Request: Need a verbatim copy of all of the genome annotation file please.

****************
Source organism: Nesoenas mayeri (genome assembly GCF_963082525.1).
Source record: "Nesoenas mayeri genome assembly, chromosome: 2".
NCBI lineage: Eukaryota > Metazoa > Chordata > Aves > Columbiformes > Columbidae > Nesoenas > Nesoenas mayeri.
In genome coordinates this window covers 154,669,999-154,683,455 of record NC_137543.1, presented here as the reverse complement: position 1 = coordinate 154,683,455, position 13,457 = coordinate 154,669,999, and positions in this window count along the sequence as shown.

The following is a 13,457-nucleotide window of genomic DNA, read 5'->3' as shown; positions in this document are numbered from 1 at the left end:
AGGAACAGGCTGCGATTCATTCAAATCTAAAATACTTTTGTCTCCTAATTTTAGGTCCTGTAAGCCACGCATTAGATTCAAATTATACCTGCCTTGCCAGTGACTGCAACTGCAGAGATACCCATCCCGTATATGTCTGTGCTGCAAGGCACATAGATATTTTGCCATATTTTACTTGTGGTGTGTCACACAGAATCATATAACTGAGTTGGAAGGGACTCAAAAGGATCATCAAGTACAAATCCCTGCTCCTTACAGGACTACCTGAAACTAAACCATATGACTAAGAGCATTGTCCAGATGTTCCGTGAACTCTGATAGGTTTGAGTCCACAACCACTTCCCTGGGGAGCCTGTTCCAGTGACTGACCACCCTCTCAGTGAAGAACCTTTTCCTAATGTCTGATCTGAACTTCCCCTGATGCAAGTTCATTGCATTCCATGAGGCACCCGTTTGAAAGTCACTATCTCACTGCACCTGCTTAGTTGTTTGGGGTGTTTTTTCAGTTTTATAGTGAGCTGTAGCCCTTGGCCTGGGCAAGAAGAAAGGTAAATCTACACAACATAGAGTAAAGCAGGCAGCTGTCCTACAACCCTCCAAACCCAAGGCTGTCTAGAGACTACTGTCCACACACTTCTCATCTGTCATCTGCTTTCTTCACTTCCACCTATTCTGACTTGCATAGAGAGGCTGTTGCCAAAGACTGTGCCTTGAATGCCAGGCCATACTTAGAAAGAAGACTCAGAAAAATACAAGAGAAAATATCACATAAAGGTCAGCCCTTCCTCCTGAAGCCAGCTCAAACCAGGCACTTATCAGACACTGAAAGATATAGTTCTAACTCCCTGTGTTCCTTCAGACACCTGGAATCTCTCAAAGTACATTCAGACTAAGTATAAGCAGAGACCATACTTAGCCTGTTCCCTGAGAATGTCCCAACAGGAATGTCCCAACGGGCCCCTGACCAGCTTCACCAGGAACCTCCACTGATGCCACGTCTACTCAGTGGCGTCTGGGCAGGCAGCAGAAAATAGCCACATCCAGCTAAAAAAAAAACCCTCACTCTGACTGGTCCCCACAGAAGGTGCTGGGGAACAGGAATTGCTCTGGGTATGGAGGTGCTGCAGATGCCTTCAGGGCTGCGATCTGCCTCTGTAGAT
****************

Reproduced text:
Source organism: Nesoenas mayeri (genome assembly GCF_963082525.1).
Source record: "Nesoenas mayeri genome assembly, chromosome: 2".
NCBI lineage: Eukaryota > Metazoa > Chordata > Aves > Columbiformes > Columbidae > Nesoenas > Nesoenas mayeri.
In genome coordinates this window covers 154,669,999-154,683,455 of record NC_137543.1, presented here as the reverse complement: position 1 = coordinate 154,683,455, position 13,457 = coordinate 154,669,999, and positions in this window count along the sequence as shown.

The following is a 13,457-nucleotide window of genomic DNA, read 5'->3' as shown; positions in this document are numbered from 1 at the left end:
AGGAACAGGCTGCGATTCATTCAAATCTAAAATACTTTTGTCTCCTAATTTTAGGTCCTGTAAGCCACGCATTAGATTCAAATTATACCTGCCTTGCCAGTGACTGCAACTGCAGAGATACCCATCCCGTATATGTCTGTGCTGCAAGGCACATAGATATTTTGCCATATTTTACTTGTGGTGTGTCACACAGAATCATATAACTGAGTTGGAAGGGACTCAAAAGGATCATCAAGTACAAATCCCTGCTCCTTACAGGACTACCTGAAACTAAACCATATGACTAAGAGCATTGTCCAGATGTTCCGTGAACTCTGATAGGTTTGAGTCCACAACCACTTCCCTGGGGAGCCTGTTCCAGTGACTGACCACCCTCTCAGTGAAGAACCTTTTCCTAATGTCTGATCTGAACTTCCCCTGATGCAAGTTCATTGCATTCCATGAGGCACCCGTTTGAAAGTCACTATCTCACTGCACCTGCTTAGTTGTTTGGGGTGTTTTTTCAGTTTTATAGTGAGCTGTAGCCCTTGGCCTGGGCAAGAAGAAAGGTAAATCTACACAACATAGAGTAAAGCAGGCAGCTGTCCTACAACCCTCCAAACCCAAGGCTGTCTAGAGACTACTGTCCACACACTTCTCATCTGTCATCTGCTTTCTTCACTTCCACCTATTCTGACTTGCATAGAGAGGCTGTTGCCAAAGACTGTGCCTTGAATGCCAGGCCATACTTAGAAAGAAGACTCAGAAAAATACAAGAGAAAATATCACATAAAGGTCAGCCCTTCCTCCTGAAGCCAGCTCAAACCAGGCACTTATCAGACACTGAAAGATATAGTTCTAACTCCCTGTGTTCCTTCAGACACCTGGAATCTCTCAAAGTACATTCAGACTAAGTATAAGCAGAGACCATACTTAGCCTGTTCCCTGAGAATGTCCCAACAGGAATGTCCCAACGGGCCCCTGACCAGCTTCACCAGGAACCTCCACTGATGCCACGTCTACTCAGTGGCGTCTGGGCAGGCAGCAGAAAATAGCCACATCCAGCTAAAAAAAAAACCCTCACTCTGACTGGTCCCCACAGAAGGTGCTGGGGAACAGGAATTGCTCTGGGTATGGAGGTGCTGCAGATGCCTTCAGGGCTGCGATCTGCCTCTGTAGAT